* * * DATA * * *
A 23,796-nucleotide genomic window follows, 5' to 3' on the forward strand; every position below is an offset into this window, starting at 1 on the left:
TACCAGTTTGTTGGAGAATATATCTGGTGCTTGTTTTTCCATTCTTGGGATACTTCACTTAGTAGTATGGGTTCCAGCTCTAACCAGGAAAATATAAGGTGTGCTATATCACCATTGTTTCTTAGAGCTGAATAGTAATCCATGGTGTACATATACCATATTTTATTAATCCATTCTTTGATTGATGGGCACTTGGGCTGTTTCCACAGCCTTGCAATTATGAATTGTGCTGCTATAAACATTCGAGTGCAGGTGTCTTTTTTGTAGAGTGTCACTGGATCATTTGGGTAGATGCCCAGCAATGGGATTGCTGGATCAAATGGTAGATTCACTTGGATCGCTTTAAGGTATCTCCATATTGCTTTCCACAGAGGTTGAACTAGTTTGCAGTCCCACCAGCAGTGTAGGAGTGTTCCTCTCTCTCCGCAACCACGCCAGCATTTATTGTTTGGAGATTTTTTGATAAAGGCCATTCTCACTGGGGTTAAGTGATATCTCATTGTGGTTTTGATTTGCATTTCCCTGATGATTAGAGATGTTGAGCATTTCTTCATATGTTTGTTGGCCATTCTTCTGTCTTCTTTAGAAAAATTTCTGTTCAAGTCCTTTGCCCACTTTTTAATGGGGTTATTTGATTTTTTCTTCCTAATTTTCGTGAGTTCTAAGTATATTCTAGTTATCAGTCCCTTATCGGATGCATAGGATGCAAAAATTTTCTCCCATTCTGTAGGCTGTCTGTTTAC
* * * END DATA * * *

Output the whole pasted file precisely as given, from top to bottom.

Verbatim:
A 23,796-nucleotide genomic window follows, 5' to 3' on the forward strand; every position below is an offset into this window, starting at 1 on the left:
TACCAGTTTGTTGGAGAATATATCTGGTGCTTGTTTTTCCATTCTTGGGATACTTCACTTAGTAGTATGGGTTCCAGCTCTAACCAGGAAAATATAAGGTGTGCTATATCACCATTGTTTCTTAGAGCTGAATAGTAATCCATGGTGTACATATACCATATTTTATTAATCCATTCTTTGATTGATGGGCACTTGGGCTGTTTCCACAGCCTTGCAATTATGAATTGTGCTGCTATAAACATTCGAGTGCAGGTGTCTTTTTTGTAGAGTGTCACTGGATCATTTGGGTAGATGCCCAGCAATGGGATTGCTGGATCAAATGGTAGATTCACTTGGATCGCTTTAAGGTATCTCCATATTGCTTTCCACAGAGGTTGAACTAGTTTGCAGTCCCACCAGCAGTGTAGGAGTGTTCCTCTCTCTCCGCAACCACGCCAGCATTTATTGTTTGGAGATTTTTTGATAAAGGCCATTCTCACTGGGGTTAAGTGATATCTCATTGTGGTTTTGATTTGCATTTCCCTGATGATTAGAGATGTTGAGCATTTCTTCATATGTTTGTTGGCCATTCTTCTGTCTTCTTTAGAAAAATTTCTGTTCAAGTCCTTTGCCCACTTTTTAATGGGGTTATTTGATTTTTTCTTCCTAATTTTCGTGAGTTCTAAGTATATTCTAGTTATCAGTCCCTTATCGGATGCATAGGATGCAAAAATTTTCTCCCATTCTGTAGGCTGTCTGTTTAC